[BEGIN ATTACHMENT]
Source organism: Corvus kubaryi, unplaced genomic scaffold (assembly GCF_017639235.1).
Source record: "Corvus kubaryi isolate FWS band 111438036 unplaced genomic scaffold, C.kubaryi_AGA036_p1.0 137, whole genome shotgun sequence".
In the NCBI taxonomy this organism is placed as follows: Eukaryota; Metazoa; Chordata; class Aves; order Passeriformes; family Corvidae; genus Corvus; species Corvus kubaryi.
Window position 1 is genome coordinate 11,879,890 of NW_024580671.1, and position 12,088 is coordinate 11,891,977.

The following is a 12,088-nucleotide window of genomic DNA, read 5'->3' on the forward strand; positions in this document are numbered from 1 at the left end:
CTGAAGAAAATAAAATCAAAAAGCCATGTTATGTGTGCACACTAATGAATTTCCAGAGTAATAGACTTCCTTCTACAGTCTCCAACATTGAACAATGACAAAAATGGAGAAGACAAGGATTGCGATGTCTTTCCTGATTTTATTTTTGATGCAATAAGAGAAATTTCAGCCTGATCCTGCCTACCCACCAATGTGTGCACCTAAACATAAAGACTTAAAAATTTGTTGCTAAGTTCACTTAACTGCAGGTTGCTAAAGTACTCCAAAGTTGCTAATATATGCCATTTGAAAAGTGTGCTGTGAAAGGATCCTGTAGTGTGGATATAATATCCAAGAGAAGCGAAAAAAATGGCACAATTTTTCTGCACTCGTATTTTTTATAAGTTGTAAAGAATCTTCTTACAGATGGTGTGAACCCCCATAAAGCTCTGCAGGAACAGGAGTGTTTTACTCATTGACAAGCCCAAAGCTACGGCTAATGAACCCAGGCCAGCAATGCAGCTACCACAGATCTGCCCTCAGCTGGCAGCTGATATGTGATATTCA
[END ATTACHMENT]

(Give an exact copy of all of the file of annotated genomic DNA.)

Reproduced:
Source organism: Corvus kubaryi, unplaced genomic scaffold (assembly GCF_017639235.1).
Source record: "Corvus kubaryi isolate FWS band 111438036 unplaced genomic scaffold, C.kubaryi_AGA036_p1.0 137, whole genome shotgun sequence".
In the NCBI taxonomy this organism is placed as follows: Eukaryota; Metazoa; Chordata; class Aves; order Passeriformes; family Corvidae; genus Corvus; species Corvus kubaryi.
Window position 1 is genome coordinate 11,879,890 of NW_024580671.1, and position 12,088 is coordinate 11,891,977.

The following is a 12,088-nucleotide window of genomic DNA, read 5'->3' on the forward strand; positions in this document are numbered from 1 at the left end:
CTGAAGAAAATAAAATCAAAAAGCCATGTTATGTGTGCACACTAATGAATTTCCAGAGTAATAGACTTCCTTCTACAGTCTCCAACATTGAACAATGACAAAAATGGAGAAGACAAGGATTGCGATGTCTTTCCTGATTTTATTTTTGATGCAATAAGAGAAATTTCAGCCTGATCCTGCCTACCCACCAATGTGTGCACCTAAACATAAAGACTTAAAAATTTGTTGCTAAGTTCACTTAACTGCAGGTTGCTAAAGTACTCCAAAGTTGCTAATATATGCCATTTGAAAAGTGTGCTGTGAAAGGATCCTGTAGTGTGGATATAATATCCAAGAGAAGCGAAAAAAATGGCACAATTTTTCTGCACTCGTATTTTTTATAAGTTGTAAAGAATCTTCTTACAGATGGTGTGAACCCCCATAAAGCTCTGCAGGAACAGGAGTGTTTTACTCATTGACAAGCCCAAAGCTACGGCTAATGAACCCAGGCCAGCAATGCAGCTACCACAGATCTGCCCTCAGCTGGCAGCTGATATGTGATATTCA